16. Bluffton, South Carolina
Consider Bluffton the poster child for the Carolina Lowcountry. With tranquil marshland, elegant homes, a colorful art scene, and palmettos everywhere you turn, this enclave on the May River has everything to love about South Carolina all in one place.
15. Gulf Shores/Orange Beach, Alabama
Although many think of Florida when it comes to great beach towns, Gulf Shores and Orange Beach beg to differ. The coastal twins boast the same sparkling turquoise water, white-sand shores, and family-friendly fun. With miles of coastline and easy access, it’s clear why sunseekers love the area.
14. Helen, Georgia
Take a trip to old-world Bavaria by visiting Georgia’s third-most popular destination. With its cross-gabled cottages, steeply pitched roofs, and German flags flying in the breeze, this hamlet packs oodles of character into just 2.1 square miles. The annual Christkindlmarkt (Christmas market), glühwein (mulled wine), and the occasional snow flurry make Helen a bucket list getaw
13. Abingdon, Virginia
Any time of year is glorious in this part of the South, but Abingdon shines especially bright when the weather begins to cool. In autumn, plan a bicycle ride along the brilliantly colorful Virginia Creeper National Recreation Trail. And when the holiday season arrives, nothing’s more festive than the tree-lined brick streets downtown.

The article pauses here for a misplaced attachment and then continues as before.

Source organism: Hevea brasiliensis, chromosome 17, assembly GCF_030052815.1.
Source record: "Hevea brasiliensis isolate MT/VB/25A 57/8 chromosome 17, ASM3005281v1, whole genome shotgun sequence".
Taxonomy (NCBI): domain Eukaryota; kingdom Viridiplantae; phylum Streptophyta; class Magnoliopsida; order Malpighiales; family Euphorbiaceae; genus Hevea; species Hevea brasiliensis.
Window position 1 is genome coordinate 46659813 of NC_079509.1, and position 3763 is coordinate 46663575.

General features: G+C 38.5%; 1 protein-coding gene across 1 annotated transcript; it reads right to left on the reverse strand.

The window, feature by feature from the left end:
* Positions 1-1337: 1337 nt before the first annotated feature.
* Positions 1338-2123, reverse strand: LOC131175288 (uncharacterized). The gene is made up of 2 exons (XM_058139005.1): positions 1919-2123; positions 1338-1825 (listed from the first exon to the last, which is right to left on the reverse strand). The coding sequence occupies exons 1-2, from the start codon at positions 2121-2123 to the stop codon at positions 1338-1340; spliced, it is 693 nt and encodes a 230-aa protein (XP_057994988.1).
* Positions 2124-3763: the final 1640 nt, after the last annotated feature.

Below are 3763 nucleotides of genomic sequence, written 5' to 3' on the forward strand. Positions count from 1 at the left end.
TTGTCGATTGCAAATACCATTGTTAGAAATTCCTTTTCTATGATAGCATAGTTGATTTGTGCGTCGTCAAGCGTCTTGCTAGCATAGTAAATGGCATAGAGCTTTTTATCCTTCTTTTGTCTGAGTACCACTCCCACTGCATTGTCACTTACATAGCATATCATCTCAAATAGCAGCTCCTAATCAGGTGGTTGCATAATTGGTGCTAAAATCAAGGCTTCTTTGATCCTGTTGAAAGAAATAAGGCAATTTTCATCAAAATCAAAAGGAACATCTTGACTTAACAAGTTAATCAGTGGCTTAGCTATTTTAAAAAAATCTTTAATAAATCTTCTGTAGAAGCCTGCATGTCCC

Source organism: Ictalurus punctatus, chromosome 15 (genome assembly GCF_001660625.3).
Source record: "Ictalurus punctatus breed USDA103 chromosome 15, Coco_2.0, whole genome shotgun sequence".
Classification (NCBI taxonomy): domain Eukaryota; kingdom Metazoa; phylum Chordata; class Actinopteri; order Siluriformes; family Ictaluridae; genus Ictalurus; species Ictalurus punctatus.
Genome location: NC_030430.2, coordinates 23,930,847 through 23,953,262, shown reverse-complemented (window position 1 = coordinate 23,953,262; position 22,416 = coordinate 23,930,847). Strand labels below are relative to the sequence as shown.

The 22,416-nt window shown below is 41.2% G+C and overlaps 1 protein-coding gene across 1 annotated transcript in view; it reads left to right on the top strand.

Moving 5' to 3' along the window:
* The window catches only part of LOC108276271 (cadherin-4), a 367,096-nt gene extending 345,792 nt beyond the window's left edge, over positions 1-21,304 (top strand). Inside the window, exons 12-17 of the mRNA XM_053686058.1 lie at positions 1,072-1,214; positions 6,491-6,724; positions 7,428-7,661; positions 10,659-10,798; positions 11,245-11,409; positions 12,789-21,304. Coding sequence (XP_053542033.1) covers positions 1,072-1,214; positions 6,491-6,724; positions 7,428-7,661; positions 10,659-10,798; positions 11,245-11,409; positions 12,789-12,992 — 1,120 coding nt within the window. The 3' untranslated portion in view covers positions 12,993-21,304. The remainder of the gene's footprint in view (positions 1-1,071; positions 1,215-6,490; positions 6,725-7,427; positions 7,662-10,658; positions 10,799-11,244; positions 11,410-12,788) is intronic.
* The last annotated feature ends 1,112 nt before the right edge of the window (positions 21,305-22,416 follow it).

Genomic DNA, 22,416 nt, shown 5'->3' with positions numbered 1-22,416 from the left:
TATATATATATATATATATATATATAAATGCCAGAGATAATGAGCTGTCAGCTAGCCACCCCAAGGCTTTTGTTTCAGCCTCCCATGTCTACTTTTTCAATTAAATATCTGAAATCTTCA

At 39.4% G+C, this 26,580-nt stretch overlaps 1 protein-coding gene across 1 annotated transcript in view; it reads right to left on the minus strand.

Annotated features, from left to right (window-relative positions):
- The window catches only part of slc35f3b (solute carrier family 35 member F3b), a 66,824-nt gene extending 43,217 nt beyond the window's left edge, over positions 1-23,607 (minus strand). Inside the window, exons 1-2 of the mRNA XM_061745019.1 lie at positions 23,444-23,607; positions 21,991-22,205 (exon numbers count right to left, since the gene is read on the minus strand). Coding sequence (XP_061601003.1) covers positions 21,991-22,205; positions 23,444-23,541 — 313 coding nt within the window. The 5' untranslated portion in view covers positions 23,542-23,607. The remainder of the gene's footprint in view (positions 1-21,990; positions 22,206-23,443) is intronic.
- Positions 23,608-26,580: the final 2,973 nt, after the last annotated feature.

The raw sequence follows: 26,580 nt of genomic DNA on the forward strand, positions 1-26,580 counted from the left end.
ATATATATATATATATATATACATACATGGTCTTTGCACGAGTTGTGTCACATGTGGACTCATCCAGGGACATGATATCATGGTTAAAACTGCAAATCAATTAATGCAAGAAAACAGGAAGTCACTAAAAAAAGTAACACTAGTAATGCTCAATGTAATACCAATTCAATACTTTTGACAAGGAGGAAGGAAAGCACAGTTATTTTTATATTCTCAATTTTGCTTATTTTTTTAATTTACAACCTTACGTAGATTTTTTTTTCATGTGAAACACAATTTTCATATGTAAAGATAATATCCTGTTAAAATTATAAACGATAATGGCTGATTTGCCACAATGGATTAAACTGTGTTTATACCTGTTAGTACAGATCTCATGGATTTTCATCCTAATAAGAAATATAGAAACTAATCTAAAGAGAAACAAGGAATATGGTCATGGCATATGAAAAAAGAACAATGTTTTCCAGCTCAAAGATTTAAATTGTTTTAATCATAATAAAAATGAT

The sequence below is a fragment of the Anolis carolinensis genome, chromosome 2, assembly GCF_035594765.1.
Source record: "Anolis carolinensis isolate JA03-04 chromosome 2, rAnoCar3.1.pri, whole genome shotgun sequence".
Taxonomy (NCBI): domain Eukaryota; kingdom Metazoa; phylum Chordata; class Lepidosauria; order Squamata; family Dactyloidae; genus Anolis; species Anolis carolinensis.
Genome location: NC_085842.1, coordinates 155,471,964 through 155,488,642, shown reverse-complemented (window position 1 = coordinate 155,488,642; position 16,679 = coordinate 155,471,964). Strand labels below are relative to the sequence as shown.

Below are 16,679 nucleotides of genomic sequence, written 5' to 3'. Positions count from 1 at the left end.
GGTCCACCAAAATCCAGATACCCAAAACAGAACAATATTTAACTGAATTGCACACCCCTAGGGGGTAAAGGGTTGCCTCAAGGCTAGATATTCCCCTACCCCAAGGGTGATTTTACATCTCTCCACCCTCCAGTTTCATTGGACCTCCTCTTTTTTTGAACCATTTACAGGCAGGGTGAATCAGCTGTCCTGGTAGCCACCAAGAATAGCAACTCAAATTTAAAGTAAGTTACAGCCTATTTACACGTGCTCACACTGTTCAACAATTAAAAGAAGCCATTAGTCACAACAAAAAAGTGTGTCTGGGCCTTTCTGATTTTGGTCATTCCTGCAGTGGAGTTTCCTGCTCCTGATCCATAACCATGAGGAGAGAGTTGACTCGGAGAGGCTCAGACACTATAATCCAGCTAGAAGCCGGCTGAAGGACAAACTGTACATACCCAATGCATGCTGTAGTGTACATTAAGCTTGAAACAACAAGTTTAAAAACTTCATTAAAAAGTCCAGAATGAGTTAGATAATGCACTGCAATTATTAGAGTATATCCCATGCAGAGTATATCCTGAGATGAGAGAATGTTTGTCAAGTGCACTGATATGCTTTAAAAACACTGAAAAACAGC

12. Hendersonville, North Carolina
An all-seasons mountain escape, Hendersonville is always worth a trip. In the spring, you can summit Blue Ridge Mountain peaks. During the summer, cool off in a swimming hole. In the fall, go apple picking at a picturesque orchard. Come winter, cozy up to a delicious meal with a local beer or cider.
11. Beaufort, North Carolina
North Carolina’s third-oldest town has kept its low-key allure as a former fishing village while offering plenty to see and do. Stroll the shops and restaurants on Front Street, pedal to the shoreline, or take a ferry to a nearby barrier island.
10. Fredericksburg, Texas
Located in the heart of the Texas Hill Country, Fredericksburg has deep German roots. Its Main Street has always drawn visitors, but now people are also making a beeline for the fantastic food scene here (biergartens included) and more than 100 area wineries.
9. Folly Beach, South Carolina